As there have been a few enquiries on the growing of this plant, here are a few tips.

First: this is a tropical beauty so don’t just “shove it in the ground” if you live in Adelaide or Edmonton. In most parts of the world it’s considered a “pot plant” and probably needs a heated greenhouse in harsh winters.

But it should be “do-able” if you treat it well.

Probably the important points to note are soil conditions: must be free-draining and temperature: summer 25 – 29deg Celsius (75 – 85deg Fahrenheit) and winter
15 – 18deg Celsius( 60 – 65deg Fahrenheit).

Seed is available commercially from several places, but germination is sometimes tricky, so seek a good nursery and buy an established plant. Growth is late spring through summer (yeah, I know, here we are almost in winter and my silly thing is throwing flowers!), when it needs to be kept moist so you might need to use a mist spray.If you don’t have a heated greenhouse you could bring it indoors, but if you favour central heating, keep a close eye on Batty!

And while we’re at it, Google “images, bat plants” and drool over that GORGEOUS white-flowered one.

As Mr. S. says: I hope that this helps.

And some more botanical Latin for Vicus!

If Carl Linnaeus
Could only see us,
In our struggle tyrannical
With nomenclature botanical…
He’d have written his damn’ list in English!

Most of you seem to like the gardens in this part of the world, although I admit that not all my photos are taken in my own garden!

But this morning, once the sun had taken the bitter chill off the morning (yes, 12 deg Celsius IS bitter at 6am when you live in a wide-open house, so please don’t flood me with horror stories of the frost heaves on the Manitoba highway or the skatable ice on your ponds in Alberta or the demise of your goldfish in Galway, ok?) I wandered about with the camera. Nothing much in the “spectacular” line at present, this being our slow season, but one or two treats for you:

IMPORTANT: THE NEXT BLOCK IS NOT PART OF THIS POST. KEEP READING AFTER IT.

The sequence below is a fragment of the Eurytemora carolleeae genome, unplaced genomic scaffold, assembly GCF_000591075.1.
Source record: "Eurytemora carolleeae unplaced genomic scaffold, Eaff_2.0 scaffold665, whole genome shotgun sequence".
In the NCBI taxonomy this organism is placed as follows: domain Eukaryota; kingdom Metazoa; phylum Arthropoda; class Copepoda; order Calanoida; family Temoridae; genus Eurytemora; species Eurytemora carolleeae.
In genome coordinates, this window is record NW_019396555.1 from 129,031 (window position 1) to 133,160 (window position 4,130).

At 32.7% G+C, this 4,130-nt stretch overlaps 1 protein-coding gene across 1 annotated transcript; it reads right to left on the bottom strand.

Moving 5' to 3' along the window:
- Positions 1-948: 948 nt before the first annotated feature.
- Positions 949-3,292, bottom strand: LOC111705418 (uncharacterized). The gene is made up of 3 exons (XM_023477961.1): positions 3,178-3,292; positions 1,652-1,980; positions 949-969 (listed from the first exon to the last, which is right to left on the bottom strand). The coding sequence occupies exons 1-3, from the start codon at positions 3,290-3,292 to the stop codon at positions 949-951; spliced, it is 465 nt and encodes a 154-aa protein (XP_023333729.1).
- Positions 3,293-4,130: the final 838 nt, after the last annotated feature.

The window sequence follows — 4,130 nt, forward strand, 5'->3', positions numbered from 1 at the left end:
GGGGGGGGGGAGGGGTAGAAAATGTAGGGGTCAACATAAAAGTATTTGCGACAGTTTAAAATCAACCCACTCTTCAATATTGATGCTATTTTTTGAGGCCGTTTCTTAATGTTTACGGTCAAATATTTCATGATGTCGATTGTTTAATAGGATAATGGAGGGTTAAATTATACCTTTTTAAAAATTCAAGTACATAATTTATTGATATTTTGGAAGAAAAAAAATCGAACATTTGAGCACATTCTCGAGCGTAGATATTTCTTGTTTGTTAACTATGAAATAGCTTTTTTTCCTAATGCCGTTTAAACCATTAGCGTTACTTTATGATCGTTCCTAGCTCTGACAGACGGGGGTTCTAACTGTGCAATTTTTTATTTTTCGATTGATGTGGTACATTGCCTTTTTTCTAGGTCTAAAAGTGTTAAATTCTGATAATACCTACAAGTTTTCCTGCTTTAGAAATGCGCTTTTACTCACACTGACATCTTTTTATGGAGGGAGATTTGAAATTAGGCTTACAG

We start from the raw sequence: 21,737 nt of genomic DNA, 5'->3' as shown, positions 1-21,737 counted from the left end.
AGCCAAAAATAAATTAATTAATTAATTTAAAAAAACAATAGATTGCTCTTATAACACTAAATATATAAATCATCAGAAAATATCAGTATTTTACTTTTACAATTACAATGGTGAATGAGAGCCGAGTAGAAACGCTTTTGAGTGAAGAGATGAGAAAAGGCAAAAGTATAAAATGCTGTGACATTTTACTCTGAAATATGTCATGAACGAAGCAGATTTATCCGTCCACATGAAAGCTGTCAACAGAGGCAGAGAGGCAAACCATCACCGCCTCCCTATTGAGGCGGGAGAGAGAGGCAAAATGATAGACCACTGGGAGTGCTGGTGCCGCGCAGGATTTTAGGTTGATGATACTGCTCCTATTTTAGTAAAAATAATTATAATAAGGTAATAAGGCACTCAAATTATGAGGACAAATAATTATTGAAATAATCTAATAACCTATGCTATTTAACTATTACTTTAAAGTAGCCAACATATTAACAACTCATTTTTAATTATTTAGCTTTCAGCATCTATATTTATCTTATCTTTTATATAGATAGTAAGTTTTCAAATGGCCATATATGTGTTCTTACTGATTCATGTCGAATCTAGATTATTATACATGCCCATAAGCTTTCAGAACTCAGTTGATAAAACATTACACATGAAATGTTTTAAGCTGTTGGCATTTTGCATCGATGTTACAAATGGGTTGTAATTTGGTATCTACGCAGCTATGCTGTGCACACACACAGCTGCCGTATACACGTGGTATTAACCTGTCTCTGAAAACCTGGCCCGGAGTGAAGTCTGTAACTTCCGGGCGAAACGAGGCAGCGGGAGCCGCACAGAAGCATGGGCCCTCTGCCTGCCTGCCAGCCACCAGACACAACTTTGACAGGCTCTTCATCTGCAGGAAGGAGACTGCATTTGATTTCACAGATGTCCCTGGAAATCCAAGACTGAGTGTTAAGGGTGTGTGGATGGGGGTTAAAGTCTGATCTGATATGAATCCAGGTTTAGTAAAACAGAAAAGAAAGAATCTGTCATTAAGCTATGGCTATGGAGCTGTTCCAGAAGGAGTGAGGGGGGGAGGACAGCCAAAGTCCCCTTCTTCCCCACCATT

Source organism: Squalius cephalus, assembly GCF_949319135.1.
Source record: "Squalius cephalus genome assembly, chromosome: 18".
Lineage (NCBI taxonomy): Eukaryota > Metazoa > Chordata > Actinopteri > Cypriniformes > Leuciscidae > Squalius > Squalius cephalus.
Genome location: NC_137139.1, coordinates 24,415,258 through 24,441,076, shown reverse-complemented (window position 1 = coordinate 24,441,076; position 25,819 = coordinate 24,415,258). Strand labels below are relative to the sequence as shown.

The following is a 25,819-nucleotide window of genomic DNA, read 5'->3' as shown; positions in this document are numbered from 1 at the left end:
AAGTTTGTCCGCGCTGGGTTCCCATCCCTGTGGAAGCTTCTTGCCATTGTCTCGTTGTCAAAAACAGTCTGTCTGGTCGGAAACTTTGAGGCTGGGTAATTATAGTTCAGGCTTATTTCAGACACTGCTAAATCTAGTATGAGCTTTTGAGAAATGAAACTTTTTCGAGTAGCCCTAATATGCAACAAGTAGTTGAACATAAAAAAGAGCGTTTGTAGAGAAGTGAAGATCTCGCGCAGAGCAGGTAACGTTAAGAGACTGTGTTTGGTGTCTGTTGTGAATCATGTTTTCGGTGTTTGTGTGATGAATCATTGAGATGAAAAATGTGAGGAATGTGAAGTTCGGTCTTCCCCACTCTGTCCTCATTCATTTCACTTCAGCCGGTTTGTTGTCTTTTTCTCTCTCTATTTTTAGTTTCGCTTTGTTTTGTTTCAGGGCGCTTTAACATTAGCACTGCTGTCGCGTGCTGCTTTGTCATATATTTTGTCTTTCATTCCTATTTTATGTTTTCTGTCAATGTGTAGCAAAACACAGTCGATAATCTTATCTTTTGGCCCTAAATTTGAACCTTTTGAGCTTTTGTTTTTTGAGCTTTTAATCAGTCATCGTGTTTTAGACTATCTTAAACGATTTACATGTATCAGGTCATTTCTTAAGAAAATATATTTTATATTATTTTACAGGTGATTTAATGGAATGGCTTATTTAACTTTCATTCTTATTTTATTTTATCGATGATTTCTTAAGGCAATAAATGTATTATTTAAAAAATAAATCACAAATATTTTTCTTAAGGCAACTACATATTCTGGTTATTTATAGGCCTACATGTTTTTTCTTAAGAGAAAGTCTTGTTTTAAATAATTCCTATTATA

Let’s begin with “name this plant.”
I mentioned this one recently…let’s see just who was paying attention and who was carving hearts on the desk.

Not the best- focussed picture! These are the velvety buds of the Michelia figo (Port wine magnolia) at the back gate. A very heady perfume when in flower;some folks say it’s like over-ripe bananas!

Aeschynanthus; the flowers appear at the end of very long stems so it needs to be hung from head-clearance height. This one is over on the pergola, well clear of anyone bigger than a dwarf. Actually, even dwarves (or dwarfs) might have to stoop to get by. This was getting too big for its pot so I ripped out some of it and poked it (no finesse!) into another hanging basket from which it, too, causes traffic delays. I expect, any day day now, to be visited by the SPHOSP*

Tecomanthe hillii, the Fraser Island creeper. A bit of a misnomer, I think, since this beauty certainly doesn’t “creep” her way through gardens, up trees, over fences. Pruning and training is an ongoing chore. Why do I bother with it? Because it’s pretty!

Here are some of the buds (they form along the stems)…
And here’s the tearaway, heading for the top of a 20′ tree.No, I will NOT be climbing up there to prune it!
For those who might want to know, the flower bells are reminiscent of foxgloves.

Lest you think I grow nothing but pretty pink flowers…
Some of the tarragon (yellow flowers) and curry plant (Helichrysum italicum) that have fought back against the invasion of the Banana Barons. This area, formerly a raised vegetable patch, is ear-marked for the chooks. Well, it’s now too shady in winter and too hot in summer for leafy vegetables so they are tucked in here and there whenever I find or create space.